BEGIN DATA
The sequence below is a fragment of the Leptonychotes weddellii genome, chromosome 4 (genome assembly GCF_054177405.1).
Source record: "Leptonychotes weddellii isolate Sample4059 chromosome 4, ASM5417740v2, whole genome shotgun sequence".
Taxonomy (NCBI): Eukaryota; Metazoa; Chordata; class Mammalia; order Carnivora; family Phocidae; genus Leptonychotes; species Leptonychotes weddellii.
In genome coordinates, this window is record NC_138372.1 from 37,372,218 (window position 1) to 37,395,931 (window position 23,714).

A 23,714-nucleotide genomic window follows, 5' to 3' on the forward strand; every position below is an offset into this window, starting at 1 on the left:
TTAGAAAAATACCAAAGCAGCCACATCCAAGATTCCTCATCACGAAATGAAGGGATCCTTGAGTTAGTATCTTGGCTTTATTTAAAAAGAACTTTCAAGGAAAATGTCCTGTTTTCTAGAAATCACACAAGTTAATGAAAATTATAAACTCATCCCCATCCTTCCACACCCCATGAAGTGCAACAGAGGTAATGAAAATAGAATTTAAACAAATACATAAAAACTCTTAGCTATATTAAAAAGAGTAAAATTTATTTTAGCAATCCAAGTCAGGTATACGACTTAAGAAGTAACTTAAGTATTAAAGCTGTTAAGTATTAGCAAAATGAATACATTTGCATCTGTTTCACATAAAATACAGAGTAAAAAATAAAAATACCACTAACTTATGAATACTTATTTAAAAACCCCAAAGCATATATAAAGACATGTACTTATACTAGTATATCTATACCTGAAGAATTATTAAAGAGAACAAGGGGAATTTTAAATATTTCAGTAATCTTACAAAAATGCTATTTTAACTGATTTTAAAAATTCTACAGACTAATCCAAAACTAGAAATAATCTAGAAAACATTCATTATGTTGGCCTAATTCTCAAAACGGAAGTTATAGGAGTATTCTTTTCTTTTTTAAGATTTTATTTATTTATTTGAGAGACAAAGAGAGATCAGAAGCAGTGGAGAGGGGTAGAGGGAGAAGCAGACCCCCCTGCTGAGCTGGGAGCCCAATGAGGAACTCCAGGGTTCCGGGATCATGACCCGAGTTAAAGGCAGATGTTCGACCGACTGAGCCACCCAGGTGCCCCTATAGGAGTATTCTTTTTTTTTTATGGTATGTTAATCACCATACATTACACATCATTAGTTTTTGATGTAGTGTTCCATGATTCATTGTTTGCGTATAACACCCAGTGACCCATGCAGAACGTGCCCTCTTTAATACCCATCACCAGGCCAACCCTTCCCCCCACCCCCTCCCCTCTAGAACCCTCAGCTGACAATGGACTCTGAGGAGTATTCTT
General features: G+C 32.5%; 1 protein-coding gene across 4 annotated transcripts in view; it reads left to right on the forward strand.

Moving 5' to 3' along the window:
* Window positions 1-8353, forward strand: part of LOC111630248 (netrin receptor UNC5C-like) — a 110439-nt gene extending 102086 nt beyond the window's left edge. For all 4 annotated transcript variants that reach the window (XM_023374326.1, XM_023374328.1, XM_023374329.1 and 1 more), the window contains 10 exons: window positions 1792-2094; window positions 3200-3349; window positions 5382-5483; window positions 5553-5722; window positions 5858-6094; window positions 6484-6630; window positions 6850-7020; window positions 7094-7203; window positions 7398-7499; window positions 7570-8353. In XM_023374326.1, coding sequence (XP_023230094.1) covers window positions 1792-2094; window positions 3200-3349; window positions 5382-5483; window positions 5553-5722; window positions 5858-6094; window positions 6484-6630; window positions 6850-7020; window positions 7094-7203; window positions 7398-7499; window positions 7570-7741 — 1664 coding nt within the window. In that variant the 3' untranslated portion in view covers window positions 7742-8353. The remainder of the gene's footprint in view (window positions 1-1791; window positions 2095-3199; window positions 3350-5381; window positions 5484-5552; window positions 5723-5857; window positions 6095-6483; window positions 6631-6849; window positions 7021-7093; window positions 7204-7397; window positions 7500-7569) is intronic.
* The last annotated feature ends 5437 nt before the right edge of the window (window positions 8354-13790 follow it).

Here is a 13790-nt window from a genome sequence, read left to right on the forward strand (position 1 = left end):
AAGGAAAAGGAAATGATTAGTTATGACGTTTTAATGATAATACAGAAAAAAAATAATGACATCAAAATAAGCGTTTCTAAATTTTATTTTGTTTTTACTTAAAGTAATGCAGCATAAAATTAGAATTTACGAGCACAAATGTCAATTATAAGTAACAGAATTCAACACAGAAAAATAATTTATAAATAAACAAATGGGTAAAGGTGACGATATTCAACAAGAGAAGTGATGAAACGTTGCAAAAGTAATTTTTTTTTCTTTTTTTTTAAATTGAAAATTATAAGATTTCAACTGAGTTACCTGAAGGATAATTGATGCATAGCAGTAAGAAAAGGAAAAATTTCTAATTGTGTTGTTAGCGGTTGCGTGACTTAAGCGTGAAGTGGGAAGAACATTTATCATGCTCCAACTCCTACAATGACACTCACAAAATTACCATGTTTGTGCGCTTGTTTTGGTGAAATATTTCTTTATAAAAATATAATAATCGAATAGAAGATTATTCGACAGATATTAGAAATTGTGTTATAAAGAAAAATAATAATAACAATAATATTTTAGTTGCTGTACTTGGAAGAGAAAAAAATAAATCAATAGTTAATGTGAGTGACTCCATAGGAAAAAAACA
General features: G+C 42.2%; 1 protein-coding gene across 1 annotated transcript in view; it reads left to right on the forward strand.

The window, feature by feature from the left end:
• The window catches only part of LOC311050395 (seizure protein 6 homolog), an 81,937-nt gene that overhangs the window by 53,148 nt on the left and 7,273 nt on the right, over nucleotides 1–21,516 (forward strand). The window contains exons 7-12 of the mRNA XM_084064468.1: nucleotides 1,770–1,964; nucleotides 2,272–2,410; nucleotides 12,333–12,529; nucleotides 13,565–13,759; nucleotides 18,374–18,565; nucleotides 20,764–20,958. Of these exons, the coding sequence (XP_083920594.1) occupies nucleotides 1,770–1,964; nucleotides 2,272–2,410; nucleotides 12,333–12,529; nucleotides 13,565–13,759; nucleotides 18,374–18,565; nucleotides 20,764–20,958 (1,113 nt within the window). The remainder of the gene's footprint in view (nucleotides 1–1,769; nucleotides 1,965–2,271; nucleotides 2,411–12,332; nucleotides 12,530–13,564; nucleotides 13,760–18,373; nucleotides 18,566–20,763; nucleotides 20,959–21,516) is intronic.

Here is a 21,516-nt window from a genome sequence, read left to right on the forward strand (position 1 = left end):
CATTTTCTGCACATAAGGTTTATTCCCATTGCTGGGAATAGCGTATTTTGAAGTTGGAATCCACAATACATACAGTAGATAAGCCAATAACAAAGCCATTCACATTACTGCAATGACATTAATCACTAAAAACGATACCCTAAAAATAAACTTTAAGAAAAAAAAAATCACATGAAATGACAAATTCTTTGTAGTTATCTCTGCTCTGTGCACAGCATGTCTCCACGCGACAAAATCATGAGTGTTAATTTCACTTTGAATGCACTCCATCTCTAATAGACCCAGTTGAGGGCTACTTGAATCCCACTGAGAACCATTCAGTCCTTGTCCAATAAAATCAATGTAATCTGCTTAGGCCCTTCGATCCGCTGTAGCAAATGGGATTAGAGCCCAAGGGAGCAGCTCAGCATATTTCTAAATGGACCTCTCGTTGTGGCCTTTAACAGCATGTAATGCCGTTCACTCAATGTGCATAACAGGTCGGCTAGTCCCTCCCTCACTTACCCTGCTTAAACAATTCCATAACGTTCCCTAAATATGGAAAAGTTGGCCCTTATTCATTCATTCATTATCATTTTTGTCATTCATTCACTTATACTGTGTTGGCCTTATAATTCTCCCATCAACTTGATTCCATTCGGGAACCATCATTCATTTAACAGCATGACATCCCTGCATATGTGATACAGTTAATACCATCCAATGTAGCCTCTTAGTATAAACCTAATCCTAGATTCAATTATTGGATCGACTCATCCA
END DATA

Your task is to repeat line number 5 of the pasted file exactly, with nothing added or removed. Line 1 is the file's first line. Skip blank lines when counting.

A 23,714-nucleotide genomic window follows, 5' to 3' on the forward strand; every position below is an offset into this window, starting at 1 on the left: